It is very difficult for me to get into new things. I want to hear the songs I know. I want to be comforted by the shows I loved. I want to be transported by passages from a favorite novel. When my music app plays a new song I get immediately perturbed, and head for the “next” button. If I’m not in a very precise mood after completing a show, I can’t embark on a new, untrustworthy series. I’ll likely just rewatch The West Wing, and wrap the chuckling, teary-eyed self-righteousness around me like the throw that lays across my couch. It’s warm, it’s old, and it’s from an ex boyfriend, but the warm fuzz-ly memories are of my own making.
It is new books specifically that give me longest pause. It feels like a dangerous investment, and not just because of the length of time it takes. I can sit through a TV show that I don’t love: I sat stone-faced and bored through a weeks long binge of 30 Rock, waiting to be enamored with this well-written, acclaimed comedy. In retrospect, it’s fun to quote, and knowing it fortifies the pop cultural literacy that I hold dear, but no true love ever bloomed. Yet, I found it to be a passable experience. My heart didn’t stir, but I have no regrets.
Except Julianne Moore’s ‘Boston’ accent. I think we all regret that.
It may be the attention investment as opposed to a time one. Obviously, I can spend weeks on a show, but really, what am I doing? I’m brushing up on my Spanish in Duolingo and reading the news and talking to my dog and tweeting while Tracy Morgan’s voice wafts somewhere between background and foreground, admonishing the Blue Man for having no feet.
I can’t pick up a new book and give real attention to much else, so I worry that it won’t be worth it: The threat of tangled prose, childish themes and overwrought metaphors is imminent, and lies between two hard covers.
It’s a wonder that I ever consume anything new.
After all: I can pick up Mrs Peregrine’s Home For Peculiar Children and be transported to the hammock in Jamaica where I first cracked open its pages. The air is heavy with wet and I am alone together with two old friends and the familiarity of years fills the easy silence.
Or I can pull Old Magic from my shelf and be a teenager back in Philadelphia. I’m spending the weekend with my grandmother, who has a new house and has given me my own room there. She’s bought me a lamp I’d found at a dark warehouse of a place. It was across from the track where I’d spent all my summer afternoons. It sits next to the bed in my room, and is shaped like a blooming flower. Touching one leaf turns the light from dull to bright to white-out. The latter is handy when the plot gets particularly foreboding. The bed is plush, the covers are tight and I am blissfully lost as soon as I revisit its pages.
Almost-monthly meetings with wine, food, and crafts, aside, my Book Club is a rare treat in that it pushes me to new literary frontiers. I’d have never read any Gillian Flynn if I’d not been tasked with Sharp Objects months ago. This discovery led me to Dark Places, which led me to Gone Girl, and unfortunately, that’s where the originality train comes to a stop.
There is a single line in Gone Girl in which the characters are called two “needful things.” Given the subject matter, (bleak, disturbing, hyperbole grounded in intense, self-aware reality) I think, this must be a reference to the Stephen King book of the same name. Thoughts of Stephen King (the only author of whose collection I completely exhausted at the Oak Lane Branch of the Philadelphia Public Library), spurred musings on another of his titles. This memory glowed dull in the back of my mind, but crackled dazzlingly as soon as I gave in and read the first lines of the book: Insomnia.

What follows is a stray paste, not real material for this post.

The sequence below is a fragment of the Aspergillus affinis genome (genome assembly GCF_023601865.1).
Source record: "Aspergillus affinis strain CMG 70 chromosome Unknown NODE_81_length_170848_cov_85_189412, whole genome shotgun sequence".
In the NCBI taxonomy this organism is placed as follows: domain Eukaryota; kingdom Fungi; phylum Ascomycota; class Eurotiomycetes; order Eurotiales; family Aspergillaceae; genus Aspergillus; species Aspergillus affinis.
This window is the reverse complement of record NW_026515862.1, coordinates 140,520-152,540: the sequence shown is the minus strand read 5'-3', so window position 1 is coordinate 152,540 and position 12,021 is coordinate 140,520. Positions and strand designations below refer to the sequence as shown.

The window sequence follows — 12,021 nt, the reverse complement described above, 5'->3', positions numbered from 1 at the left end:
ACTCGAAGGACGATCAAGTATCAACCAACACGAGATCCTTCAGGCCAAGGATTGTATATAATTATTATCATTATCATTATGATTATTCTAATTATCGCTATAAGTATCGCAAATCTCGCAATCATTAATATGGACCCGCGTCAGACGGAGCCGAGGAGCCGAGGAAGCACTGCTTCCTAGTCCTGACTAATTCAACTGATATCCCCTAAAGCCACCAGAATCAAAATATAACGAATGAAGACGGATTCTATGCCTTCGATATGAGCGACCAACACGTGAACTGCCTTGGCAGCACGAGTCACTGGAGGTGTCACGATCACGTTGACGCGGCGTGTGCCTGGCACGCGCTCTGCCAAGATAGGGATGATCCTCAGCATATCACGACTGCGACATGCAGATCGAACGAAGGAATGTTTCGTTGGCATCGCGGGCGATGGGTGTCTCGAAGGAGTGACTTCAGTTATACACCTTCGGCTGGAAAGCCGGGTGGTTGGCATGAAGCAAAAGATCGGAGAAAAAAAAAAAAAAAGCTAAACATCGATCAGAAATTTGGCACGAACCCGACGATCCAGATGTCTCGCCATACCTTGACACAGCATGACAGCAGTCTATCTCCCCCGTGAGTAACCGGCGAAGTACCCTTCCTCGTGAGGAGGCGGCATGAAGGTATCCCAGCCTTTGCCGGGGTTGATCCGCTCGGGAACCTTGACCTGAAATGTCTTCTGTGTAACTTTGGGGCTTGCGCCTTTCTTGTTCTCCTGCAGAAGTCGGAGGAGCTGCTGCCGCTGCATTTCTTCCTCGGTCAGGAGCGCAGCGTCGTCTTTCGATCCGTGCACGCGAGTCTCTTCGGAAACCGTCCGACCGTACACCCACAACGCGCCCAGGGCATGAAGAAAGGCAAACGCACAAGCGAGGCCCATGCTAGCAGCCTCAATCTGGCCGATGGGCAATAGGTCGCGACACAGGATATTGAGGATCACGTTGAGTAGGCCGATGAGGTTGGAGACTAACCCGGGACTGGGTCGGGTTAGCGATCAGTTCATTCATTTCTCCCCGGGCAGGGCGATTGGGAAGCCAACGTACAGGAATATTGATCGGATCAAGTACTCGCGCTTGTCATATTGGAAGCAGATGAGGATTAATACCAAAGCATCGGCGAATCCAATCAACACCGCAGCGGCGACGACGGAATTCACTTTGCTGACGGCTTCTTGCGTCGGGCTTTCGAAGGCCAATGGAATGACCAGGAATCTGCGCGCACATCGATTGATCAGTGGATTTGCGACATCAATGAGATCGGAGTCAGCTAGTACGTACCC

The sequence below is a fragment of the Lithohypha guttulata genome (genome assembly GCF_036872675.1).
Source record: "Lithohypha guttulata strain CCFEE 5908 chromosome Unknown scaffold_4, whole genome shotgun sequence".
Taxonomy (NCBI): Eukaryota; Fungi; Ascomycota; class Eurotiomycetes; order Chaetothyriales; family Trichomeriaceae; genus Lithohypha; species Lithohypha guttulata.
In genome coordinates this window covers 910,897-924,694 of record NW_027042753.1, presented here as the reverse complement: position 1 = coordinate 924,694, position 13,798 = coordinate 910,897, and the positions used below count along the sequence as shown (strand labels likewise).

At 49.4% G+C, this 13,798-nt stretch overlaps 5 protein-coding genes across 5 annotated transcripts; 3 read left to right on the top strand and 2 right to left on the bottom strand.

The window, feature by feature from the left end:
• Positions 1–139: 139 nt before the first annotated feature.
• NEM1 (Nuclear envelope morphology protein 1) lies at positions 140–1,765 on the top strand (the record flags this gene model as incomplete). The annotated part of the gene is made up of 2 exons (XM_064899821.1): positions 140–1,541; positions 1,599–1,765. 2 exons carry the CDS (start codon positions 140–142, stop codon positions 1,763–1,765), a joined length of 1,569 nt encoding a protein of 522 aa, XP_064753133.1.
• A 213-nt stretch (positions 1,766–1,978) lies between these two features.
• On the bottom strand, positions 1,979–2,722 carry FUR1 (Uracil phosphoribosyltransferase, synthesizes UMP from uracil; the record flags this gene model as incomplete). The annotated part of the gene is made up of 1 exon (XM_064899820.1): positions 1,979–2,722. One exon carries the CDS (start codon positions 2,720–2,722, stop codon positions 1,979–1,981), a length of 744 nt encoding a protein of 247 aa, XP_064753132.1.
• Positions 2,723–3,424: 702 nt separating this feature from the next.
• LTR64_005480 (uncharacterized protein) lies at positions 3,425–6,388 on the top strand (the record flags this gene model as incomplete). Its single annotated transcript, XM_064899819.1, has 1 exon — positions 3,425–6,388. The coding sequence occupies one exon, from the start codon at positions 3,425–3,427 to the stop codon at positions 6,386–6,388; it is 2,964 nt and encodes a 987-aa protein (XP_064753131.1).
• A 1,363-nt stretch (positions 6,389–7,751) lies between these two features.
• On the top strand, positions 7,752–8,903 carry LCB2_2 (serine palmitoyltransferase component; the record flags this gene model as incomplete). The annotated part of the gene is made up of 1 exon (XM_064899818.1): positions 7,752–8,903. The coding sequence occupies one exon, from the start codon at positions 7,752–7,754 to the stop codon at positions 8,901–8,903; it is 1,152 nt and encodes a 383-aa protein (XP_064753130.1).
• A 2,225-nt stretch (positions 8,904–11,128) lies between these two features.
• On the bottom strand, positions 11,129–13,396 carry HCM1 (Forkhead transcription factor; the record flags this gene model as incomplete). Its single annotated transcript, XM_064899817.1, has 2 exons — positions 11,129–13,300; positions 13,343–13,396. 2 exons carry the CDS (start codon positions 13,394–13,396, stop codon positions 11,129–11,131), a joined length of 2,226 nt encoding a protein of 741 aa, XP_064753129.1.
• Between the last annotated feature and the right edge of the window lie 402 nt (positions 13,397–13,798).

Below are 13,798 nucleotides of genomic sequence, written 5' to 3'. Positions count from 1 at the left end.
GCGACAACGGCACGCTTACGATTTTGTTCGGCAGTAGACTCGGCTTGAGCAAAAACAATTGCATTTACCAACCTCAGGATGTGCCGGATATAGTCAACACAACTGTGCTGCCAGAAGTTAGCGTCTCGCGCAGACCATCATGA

There is the slow-rising summer sun and me on a SEPTA bus to South Street.
There are the streets of Derry, Maine rolling out in front of me with growing clarity.
There is me, early for class and sitting on an actual grassy knoll, rapt by the story. Floetry’s “Sunshine” and ebbing, whispering thoughts of my recently dead grandmother play on repeat between my ears. I am the angsty teen who sees beauty in tragedy and leans into a sort-of-smiling, not unpleasant morose instead of opting for distraction from feeling, which I will learn later.
The story is long and winding. It is of the finality and expansion of time, and the importance of life and the butterfly effect and it all feels terribly important.
There are my classmates, fellow actors, talking outside the studio (maybe an old church?) about the Harry Potter ending. There is the Jesus in our Godspell, with the hair and the tan arms, and the alluring ease of being self-sure, for whom I will shed real tears during his crucifixion.
There are the little kiddies, who have at some point taken a shine to me, and I think that I will always get on better with babies than people my own age.
Here is the summer of Insomnia. The summer where acting seven hours a day will challenge and terrify and inject me with life in a way nothing else had. Where being someone else will let me finally be myself. Where I discover the possibility that people may like me even when I am not trying to be a cool version of me (lucky- I was not good at this anyway).
Me, watching Monty Python in the director’s office and sneaking peeks at a voice lesson I was trying to overhear. Opting for a ride so, walking to my parents’ office downtown and stopping every few blocks to lean on a fence post or bench and snatch up a few more pages.
Me, taking side streets to avoid the hot sun and open leering from men on Broad street. Watching the sun glint off of each of the little mosaic murals tucked between brick homes and bagel shops.
Me, exhausted, laying on my back, book open on my face asleep with the lights on.